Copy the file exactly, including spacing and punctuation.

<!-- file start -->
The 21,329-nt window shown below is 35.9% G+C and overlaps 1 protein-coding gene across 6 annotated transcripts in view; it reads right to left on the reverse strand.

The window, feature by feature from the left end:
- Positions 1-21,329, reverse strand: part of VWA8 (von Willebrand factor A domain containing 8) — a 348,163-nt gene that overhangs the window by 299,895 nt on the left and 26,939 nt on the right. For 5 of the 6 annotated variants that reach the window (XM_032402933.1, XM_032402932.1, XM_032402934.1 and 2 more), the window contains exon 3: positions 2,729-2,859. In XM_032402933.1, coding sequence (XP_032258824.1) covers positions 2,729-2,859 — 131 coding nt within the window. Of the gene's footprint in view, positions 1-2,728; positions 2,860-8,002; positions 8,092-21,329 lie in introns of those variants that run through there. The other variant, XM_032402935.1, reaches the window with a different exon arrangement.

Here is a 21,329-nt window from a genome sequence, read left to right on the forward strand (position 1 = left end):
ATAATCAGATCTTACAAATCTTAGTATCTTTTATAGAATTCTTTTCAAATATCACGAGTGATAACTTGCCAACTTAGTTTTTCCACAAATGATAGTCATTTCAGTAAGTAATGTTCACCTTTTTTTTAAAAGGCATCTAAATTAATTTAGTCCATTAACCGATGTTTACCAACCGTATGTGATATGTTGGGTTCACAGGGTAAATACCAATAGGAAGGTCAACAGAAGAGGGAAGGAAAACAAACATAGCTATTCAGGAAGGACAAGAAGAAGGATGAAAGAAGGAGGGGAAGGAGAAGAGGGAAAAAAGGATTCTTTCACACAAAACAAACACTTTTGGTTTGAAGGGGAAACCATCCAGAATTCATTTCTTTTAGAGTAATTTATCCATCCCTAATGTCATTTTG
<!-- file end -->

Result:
The 21,329-nt window shown below is 35.9% G+C and overlaps 1 protein-coding gene across 6 annotated transcripts in view; it reads right to left on the reverse strand.

The window, feature by feature from the left end:
- Positions 1-21,329, reverse strand: part of VWA8 (von Willebrand factor A domain containing 8) — a 348,163-nt gene that overhangs the window by 299,895 nt on the left and 26,939 nt on the right. For 5 of the 6 annotated variants that reach the window (XM_032402933.1, XM_032402932.1, XM_032402934.1 and 2 more), the window contains exon 3: positions 2,729-2,859. In XM_032402933.1, coding sequence (XP_032258824.1) covers positions 2,729-2,859 — 131 coding nt within the window. Of the gene's footprint in view, positions 1-2,728; positions 2,860-8,002; positions 8,092-21,329 lie in introns of those variants that run through there. The other variant, XM_032402935.1, reaches the window with a different exon arrangement.

Here is a 21,329-nt window from a genome sequence, read left to right on the forward strand (position 1 = left end):
ATAATCAGATCTTACAAATCTTAGTATCTTTTATAGAATTCTTTTCAAATATCACGAGTGATAACTTGCCAACTTAGTTTTTCCACAAATGATAGTCATTTCAGTAAGTAATGTTCACCTTTTTTTTAAAAGGCATCTAAATTAATTTAGTCCATTAACCGATGTTTACCAACCGTATGTGATATGTTGGGTTCACAGGGTAAATACCAATAGGAAGGTCAACAGAAGAGGGAAGGAAAACAAACATAGCTATTCAGGAAGGACAAGAAGAAGGATGAAAGAAGGAGGGGAAGGAGAAGAGGGAAAAAAGGATTCTTTCACACAAAACAAACACTTTTGGTTTGAAGGGGAAACCATCCAGAATTCATTTCTTTTAGAGTAATTTATCCATCCCTAATGTCATTTTG